Title: Characterization of the mobilome of invasive non-typhoidal Salmonella Dublin
Authors: Manal Mohammeda, Sabrina Cadel-Sixb,c, Marie-Leone Vignaudb,c, Myron M. Levined
aSchool of Life Sciences, University of Westminster, London, UK.
bUniversité Paris-Est, Marne-la-Vallée, France
cANSES, Laboratory for Food Safety, Salmonella and Listeria Unit, Maisons-Alfort, France
dCenter for Vaccine Development, School of Medicine, University of Maryland, USA.
Human infection by non-typhoidal Salmonella Dublin is mainly characterised by self-limiting gastrointestinal illness. However, a proportion of cases are associated with invasive illness (bacteraemia, septicaemia and meningitis). The genetic basis of invasiveness of S. Dublin in humans is not well characterised. Acquisition of mobile genetic elements (MGEs) might contribute to bacterial virulence. The aim of this study is to characterize the mobilome of S. Dublin.
A set of S. Dublin isolates from human invasive and non-invasive (gastroenteritis) cases and from veterinary cases were selected for whole genome sequencing (WGS). Isolates included 12 human invasive isolates from blood of children admitted to l'Hôpital Gabriel Touré in Mali with fever and severe clinical illness. For comparison, we included 10 clinical non-invasive isolates and 8 veterinary isolates from raw milk and raw milk cheeses. WGS of multiplexed libraries was carried out on Illumina HiSeq using 250bp PE protocol. De novo assembly was carried out using SPAdes and draft genomes were annotated using Prokka.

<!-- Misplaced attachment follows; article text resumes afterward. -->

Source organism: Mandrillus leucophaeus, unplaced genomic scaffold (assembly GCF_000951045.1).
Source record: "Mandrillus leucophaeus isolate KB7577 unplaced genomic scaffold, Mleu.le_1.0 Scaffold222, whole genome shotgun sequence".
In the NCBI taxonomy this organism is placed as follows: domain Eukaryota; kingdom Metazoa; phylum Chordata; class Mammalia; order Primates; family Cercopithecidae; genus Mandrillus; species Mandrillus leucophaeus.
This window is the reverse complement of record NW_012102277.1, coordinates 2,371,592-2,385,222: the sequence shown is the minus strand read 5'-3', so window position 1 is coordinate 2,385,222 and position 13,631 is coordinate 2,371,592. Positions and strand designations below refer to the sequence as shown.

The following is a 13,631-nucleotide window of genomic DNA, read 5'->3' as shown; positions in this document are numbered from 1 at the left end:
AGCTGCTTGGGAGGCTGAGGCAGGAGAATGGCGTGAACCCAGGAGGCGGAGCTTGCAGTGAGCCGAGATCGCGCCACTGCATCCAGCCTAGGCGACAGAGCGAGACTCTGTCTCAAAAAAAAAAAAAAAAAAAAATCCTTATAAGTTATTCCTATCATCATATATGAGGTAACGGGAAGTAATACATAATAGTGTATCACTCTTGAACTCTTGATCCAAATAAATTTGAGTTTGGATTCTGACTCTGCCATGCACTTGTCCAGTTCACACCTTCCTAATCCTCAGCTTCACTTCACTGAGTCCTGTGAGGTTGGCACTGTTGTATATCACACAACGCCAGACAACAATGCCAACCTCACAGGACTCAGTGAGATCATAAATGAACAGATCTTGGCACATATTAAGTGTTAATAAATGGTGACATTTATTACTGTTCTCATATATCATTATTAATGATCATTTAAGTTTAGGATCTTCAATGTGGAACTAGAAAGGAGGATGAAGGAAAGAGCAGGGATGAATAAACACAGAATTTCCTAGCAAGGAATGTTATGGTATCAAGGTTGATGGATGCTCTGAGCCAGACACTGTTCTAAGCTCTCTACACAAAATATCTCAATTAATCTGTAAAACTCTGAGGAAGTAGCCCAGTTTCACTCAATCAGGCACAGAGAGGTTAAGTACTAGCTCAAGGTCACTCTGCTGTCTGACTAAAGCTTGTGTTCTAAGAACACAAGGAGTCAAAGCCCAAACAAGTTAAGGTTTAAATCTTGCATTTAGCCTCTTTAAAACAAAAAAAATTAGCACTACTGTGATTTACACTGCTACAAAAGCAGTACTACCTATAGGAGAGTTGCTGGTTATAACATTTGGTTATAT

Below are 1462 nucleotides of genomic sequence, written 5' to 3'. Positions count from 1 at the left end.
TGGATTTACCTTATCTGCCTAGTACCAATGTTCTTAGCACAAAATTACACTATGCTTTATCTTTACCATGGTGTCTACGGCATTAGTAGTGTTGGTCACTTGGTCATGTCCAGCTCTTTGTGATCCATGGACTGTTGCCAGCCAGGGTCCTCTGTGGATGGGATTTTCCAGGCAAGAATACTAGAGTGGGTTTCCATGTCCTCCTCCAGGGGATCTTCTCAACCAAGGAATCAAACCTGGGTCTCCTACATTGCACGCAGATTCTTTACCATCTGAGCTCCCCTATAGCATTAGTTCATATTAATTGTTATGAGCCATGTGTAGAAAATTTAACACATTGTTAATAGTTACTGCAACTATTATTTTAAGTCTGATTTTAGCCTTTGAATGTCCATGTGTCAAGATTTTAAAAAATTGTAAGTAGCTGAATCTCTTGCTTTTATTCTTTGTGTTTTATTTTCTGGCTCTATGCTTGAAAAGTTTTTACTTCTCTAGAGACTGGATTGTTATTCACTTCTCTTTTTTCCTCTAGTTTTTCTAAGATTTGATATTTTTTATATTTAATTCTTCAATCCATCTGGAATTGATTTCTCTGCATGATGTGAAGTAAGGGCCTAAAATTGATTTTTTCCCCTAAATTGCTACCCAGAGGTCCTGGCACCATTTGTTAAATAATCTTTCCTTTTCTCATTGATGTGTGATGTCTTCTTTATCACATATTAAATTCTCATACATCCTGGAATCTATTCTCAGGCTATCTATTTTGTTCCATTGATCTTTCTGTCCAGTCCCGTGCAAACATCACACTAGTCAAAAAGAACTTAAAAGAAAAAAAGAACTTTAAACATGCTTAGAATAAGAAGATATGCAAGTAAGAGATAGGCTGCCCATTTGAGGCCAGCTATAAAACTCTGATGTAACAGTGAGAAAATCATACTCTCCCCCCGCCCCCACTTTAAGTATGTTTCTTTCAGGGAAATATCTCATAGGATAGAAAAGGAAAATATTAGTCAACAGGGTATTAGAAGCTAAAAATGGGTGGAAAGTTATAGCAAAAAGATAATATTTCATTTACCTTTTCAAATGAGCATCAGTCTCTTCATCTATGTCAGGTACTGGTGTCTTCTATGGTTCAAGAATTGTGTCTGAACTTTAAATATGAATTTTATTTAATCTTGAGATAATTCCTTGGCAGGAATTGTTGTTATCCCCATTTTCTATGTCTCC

S. Dublin strains harbour several MGEs including the S. Dublin virulence plasmid, Salmonella pathogenicity islands; SPI-6 and SPI-19 harbouring T6SSs and the novel pathogenicity island ST313-GI. Interestingly, Vi antigen was present in two veterinary strains but was absent from other strains indicating that Vi antigen is not the main virulence determinant in S. Dublin.
WGS revealed several MGEs forming the mobilome of S. Dublin that may contribute to bacterial virulence. Comparative transcriptomics will be carried out to identify differentially expressed genes in invasive strains compared with non-invasive and veterinary strains.